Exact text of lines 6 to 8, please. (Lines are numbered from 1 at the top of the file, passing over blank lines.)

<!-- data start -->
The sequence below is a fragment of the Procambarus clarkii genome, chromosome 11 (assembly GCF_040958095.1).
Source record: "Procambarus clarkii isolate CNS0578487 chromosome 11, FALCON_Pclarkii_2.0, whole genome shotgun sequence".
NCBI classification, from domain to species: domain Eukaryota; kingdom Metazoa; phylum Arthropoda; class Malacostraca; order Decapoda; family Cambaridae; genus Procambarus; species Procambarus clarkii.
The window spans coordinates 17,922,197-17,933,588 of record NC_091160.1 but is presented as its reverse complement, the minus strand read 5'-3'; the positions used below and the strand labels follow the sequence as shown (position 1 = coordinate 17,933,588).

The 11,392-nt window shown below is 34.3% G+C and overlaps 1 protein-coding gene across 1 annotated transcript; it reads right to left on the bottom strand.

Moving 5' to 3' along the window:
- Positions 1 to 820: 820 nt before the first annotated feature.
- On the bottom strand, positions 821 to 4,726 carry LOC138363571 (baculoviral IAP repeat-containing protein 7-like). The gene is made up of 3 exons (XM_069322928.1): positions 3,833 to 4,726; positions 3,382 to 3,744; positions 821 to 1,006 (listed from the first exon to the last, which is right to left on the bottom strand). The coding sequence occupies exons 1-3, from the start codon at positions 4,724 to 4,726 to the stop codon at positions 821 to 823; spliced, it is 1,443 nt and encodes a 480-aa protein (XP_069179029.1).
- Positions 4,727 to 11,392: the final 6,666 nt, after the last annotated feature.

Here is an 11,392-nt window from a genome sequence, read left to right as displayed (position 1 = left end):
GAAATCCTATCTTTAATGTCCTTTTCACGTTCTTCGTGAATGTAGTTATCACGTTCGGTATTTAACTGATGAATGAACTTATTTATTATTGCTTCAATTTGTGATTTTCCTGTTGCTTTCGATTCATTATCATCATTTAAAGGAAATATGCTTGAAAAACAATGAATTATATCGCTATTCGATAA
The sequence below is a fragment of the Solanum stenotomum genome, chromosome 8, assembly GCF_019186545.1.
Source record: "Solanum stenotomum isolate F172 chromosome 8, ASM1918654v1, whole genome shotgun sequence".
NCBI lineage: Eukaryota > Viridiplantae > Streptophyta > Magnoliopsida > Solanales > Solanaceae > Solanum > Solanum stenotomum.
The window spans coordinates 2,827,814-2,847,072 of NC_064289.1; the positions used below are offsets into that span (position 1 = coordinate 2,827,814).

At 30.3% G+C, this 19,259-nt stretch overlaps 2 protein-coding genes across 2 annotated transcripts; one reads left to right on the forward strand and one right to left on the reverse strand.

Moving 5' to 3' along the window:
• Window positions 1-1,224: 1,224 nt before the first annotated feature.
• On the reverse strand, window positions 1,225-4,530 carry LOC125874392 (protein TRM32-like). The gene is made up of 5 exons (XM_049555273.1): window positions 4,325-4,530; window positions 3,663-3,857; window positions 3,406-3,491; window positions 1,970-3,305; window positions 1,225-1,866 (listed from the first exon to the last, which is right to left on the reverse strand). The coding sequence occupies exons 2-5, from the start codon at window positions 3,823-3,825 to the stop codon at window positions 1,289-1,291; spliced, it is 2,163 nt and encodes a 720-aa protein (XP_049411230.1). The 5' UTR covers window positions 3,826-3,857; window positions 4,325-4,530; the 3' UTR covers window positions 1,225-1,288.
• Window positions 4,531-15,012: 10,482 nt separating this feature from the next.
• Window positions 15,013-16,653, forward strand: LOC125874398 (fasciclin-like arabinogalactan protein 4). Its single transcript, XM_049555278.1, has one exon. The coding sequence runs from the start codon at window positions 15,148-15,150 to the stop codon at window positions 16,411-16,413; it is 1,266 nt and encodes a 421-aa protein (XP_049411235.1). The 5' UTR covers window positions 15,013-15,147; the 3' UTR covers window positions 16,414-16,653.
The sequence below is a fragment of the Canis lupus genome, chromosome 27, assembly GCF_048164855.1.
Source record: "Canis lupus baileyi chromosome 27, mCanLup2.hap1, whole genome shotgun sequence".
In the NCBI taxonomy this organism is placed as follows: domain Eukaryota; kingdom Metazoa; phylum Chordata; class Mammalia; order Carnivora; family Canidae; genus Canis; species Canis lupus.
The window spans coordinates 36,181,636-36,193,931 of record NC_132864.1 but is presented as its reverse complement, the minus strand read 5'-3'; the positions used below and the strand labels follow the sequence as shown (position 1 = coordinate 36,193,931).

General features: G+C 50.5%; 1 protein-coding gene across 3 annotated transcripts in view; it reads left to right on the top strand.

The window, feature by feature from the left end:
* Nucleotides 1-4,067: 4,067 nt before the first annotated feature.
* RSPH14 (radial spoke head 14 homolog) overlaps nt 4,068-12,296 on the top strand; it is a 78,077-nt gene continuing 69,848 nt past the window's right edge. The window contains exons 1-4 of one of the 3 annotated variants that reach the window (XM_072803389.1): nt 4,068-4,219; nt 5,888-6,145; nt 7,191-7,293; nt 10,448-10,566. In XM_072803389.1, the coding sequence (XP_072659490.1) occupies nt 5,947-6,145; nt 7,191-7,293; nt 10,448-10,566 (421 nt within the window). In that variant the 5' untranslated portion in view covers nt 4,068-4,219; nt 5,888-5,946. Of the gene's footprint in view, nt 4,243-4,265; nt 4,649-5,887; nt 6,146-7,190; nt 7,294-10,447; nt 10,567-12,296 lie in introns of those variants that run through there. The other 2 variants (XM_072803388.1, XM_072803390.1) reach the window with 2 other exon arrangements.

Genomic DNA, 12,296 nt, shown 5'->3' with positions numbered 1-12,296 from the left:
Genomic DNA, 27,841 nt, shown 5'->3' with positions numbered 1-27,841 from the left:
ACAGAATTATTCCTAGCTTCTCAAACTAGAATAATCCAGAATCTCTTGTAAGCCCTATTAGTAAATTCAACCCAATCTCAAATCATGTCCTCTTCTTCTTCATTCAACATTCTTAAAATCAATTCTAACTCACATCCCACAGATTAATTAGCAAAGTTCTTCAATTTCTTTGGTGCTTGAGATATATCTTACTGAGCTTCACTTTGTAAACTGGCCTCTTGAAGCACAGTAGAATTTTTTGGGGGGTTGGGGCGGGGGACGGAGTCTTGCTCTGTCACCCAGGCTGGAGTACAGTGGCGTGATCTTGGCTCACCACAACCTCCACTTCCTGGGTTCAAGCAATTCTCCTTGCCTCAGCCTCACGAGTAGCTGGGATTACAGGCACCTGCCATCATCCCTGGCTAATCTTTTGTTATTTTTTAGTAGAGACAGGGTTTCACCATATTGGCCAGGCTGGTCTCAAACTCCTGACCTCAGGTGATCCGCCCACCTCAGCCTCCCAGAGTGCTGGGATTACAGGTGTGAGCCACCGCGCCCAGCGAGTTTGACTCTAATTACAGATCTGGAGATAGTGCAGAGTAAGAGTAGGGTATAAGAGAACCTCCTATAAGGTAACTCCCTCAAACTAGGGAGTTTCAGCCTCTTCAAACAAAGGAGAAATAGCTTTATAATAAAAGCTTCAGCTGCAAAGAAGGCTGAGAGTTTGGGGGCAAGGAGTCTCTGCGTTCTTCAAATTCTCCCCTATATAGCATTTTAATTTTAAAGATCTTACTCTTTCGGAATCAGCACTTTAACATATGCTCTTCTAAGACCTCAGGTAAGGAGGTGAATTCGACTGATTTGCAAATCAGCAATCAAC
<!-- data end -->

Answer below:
Moving 5' to 3' along the window:
- Positions 1 to 820: 820 nt before the first annotated feature.
- On the bottom strand, positions 821 to 4,726 carry LOC138363571 (baculoviral IAP repeat-containing protein 7-like). The gene is made up of 3 exons (XM_069322928.1): positions 3,833 to 4,726; positions 3,382 to 3,744; positions 821 to 1,006 (listed from the first exon to the last, which is right to left on the bottom strand). The coding sequence occupies exons 1-3, from the start codon at positions 4,724 to 4,726 to the stop codon at positions 821 to 823; spliced, it is 1,443 nt and encodes a 480-aa protein (XP_069179029.1).